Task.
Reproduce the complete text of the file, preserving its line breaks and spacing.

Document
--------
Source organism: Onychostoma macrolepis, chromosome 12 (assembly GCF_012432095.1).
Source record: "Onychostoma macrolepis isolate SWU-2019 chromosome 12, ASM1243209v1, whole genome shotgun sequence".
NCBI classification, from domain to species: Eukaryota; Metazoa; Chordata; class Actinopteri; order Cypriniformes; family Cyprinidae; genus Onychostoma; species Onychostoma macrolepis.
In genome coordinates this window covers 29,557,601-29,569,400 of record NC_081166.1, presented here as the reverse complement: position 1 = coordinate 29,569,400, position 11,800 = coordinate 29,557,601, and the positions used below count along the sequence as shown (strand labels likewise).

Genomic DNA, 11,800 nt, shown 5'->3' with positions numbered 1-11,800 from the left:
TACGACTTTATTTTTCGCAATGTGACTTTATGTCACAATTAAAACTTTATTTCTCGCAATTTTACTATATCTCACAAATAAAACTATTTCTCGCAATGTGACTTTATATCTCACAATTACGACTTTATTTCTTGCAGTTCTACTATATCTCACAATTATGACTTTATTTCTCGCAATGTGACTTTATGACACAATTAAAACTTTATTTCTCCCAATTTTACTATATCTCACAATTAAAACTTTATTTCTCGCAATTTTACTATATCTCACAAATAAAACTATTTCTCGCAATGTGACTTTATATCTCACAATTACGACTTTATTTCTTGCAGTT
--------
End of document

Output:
Source organism: Onychostoma macrolepis, chromosome 12 (assembly GCF_012432095.1).
Source record: "Onychostoma macrolepis isolate SWU-2019 chromosome 12, ASM1243209v1, whole genome shotgun sequence".
NCBI classification, from domain to species: Eukaryota; Metazoa; Chordata; class Actinopteri; order Cypriniformes; family Cyprinidae; genus Onychostoma; species Onychostoma macrolepis.
In genome coordinates this window covers 29,557,601-29,569,400 of record NC_081166.1, presented here as the reverse complement: position 1 = coordinate 29,569,400, position 11,800 = coordinate 29,557,601, and the positions used below count along the sequence as shown (strand labels likewise).

Genomic DNA, 11,800 nt, shown 5'->3' with positions numbered 1-11,800 from the left:
TACGACTTTATTTTTCGCAATGTGACTTTATGTCACAATTAAAACTTTATTTCTCGCAATTTTACTATATCTCACAAATAAAACTATTTCTCGCAATGTGACTTTATATCTCACAATTACGACTTTATTTCTTGCAGTTCTACTATATCTCACAATTATGACTTTATTTCTCGCAATGTGACTTTATGACACAATTAAAACTTTATTTCTCCCAATTTTACTATATCTCACAATTAAAACTTTATTTCTCGCAATTTTACTATATCTCACAAATAAAACTATTTCTCGCAATGTGACTTTATATCTCACAATTACGACTTTATTTCTTGCAGTT